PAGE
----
The World’s Happiest Country Is Norway.
On World Happiness Day, March 20th, the United Nation’s World Happiness Report 2017, was published by the Sustainable Development Solutions Network, supported by a generous three-year grant from the Ernesto Illy Foundation. This year’s report emphasises the importance of the social foundations of happiness. This can be seen by comparing the life experiences between the top and bottom ten countries in this year’s happiness rankings. There is a four-point happiness gap between the two groups of countries, of which three-quarters is explained by the six variables, half due to differences in having someone to count on, generosity, a sense of freedom, and freedom from corruption. The other half of the explained difference is attributed to GDP per capita and healthy life expectancy, both of which, as the report explains, also depend importantly on the social context. However 80% of the variance of happiness across the world occurs within countries. In richer countries, the within-country differences are not mainly explained by income inequality, but by differences in mental health, physical health and personal relationships: the biggest single source of misery is mental illness. Income differences matter more in poorer countries, but even their mental illness is a major source of misery. Work is also a major factor affecting happiness. Unemployment causes a major fall in happiness, and even for those in work the quality of work can cause major variations in happiness. All of the countries in the top ten have high values in all six of the key variables used to explain happiness differences among countries and through time – income, healthy life expectancy, having someone to count on in times of trouble, generosity, freedom and trust, with the latter measured by the absence of corruption in business and government.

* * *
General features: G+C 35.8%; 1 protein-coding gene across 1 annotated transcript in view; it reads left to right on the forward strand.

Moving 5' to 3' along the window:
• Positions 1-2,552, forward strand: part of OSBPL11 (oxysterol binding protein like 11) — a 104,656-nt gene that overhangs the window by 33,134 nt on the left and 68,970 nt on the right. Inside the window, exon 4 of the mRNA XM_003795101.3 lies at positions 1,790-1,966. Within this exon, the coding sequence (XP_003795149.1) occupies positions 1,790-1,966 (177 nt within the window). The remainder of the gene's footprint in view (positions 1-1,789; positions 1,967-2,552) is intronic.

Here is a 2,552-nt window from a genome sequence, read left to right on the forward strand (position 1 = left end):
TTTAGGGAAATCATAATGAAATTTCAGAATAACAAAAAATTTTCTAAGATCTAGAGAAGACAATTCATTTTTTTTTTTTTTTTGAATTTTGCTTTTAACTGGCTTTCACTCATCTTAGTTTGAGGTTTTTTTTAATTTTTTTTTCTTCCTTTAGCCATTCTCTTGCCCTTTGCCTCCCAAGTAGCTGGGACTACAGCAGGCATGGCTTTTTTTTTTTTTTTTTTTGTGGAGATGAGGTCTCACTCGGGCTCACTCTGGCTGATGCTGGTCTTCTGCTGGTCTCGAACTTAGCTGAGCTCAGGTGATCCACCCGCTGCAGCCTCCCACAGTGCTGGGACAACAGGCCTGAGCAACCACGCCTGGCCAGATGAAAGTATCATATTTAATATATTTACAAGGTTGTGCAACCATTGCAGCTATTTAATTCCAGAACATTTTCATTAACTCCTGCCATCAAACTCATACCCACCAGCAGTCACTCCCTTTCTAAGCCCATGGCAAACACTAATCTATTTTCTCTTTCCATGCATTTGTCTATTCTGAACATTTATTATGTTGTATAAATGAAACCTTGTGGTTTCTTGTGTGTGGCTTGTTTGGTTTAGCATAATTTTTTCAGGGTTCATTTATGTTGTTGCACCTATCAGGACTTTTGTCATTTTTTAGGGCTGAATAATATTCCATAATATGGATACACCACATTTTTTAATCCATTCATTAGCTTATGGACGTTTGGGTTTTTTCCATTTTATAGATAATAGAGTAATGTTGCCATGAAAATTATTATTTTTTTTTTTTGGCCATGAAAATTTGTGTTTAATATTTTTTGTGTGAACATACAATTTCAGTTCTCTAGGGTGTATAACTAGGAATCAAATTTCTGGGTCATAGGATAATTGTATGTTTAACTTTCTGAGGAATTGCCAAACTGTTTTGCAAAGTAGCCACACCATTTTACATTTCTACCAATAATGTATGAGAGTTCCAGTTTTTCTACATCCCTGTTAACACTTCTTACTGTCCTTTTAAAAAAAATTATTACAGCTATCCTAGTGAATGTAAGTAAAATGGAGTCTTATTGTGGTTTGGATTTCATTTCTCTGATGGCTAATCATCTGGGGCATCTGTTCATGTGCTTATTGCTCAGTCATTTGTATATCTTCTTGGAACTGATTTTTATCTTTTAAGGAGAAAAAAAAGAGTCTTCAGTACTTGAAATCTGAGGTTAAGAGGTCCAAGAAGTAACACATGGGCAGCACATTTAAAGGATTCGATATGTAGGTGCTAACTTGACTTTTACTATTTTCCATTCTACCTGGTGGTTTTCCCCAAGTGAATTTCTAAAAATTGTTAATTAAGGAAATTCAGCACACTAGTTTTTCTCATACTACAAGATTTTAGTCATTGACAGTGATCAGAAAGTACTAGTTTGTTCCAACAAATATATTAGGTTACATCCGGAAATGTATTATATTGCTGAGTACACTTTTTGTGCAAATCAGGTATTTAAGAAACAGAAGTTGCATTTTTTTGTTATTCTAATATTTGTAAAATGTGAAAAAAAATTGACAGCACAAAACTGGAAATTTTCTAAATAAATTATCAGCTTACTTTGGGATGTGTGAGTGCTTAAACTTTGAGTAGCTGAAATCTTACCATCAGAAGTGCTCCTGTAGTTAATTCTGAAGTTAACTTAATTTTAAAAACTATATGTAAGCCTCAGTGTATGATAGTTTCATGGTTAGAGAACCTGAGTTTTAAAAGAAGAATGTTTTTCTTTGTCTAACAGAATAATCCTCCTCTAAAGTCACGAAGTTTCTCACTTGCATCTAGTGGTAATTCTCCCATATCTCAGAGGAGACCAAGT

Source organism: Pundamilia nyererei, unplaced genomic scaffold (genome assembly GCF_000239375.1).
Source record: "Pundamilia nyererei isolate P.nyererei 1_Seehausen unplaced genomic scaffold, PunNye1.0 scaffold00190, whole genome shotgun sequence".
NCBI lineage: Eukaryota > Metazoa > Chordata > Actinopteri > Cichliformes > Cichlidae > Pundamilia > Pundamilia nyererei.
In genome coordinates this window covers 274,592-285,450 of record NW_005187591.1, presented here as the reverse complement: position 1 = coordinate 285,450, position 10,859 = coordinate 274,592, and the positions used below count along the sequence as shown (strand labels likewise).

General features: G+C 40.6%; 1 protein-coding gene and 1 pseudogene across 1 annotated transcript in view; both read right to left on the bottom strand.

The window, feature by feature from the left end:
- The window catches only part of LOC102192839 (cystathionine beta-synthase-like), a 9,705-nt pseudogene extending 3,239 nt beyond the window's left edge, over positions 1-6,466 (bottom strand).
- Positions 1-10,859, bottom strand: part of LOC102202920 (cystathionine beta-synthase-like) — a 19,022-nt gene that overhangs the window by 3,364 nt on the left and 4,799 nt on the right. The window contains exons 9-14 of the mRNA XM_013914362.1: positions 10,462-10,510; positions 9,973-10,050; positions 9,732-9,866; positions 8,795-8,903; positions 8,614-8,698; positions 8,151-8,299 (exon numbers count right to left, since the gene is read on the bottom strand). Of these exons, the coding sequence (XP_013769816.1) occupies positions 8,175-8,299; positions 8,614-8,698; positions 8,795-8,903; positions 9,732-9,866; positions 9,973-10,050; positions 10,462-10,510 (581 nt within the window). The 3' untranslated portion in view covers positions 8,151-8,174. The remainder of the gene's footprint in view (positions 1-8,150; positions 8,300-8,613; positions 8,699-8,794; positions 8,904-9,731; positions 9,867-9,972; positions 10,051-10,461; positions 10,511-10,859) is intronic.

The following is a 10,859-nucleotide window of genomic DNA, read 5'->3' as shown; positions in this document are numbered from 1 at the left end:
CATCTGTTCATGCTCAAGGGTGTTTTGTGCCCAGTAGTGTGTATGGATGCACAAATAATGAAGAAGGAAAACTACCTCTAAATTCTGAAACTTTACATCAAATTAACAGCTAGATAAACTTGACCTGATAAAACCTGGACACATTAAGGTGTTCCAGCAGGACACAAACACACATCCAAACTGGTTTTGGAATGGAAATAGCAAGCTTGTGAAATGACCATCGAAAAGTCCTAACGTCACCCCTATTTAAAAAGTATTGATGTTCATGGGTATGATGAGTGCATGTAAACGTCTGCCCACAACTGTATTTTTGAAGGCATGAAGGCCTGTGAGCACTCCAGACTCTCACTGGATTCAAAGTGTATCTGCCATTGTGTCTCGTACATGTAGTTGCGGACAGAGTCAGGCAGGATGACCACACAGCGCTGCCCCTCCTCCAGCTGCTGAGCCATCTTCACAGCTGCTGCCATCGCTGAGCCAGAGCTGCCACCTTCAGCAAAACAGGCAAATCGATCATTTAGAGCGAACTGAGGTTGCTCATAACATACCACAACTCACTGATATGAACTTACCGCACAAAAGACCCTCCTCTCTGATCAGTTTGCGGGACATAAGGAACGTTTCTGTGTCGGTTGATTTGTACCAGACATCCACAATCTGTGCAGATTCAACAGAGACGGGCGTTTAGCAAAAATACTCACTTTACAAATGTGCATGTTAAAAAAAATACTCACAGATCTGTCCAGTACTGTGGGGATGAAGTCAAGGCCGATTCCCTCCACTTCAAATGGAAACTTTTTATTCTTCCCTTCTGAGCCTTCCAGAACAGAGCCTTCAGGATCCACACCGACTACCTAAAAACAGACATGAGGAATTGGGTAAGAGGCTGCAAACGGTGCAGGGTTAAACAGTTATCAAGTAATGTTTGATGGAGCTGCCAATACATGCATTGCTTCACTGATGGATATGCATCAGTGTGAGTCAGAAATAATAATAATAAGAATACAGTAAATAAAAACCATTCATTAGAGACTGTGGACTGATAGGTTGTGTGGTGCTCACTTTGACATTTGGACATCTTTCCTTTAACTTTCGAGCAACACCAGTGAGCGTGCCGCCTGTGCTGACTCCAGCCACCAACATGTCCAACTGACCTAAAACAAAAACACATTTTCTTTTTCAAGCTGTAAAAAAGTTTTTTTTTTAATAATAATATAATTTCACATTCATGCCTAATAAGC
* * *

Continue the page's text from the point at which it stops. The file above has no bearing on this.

Read Article Here: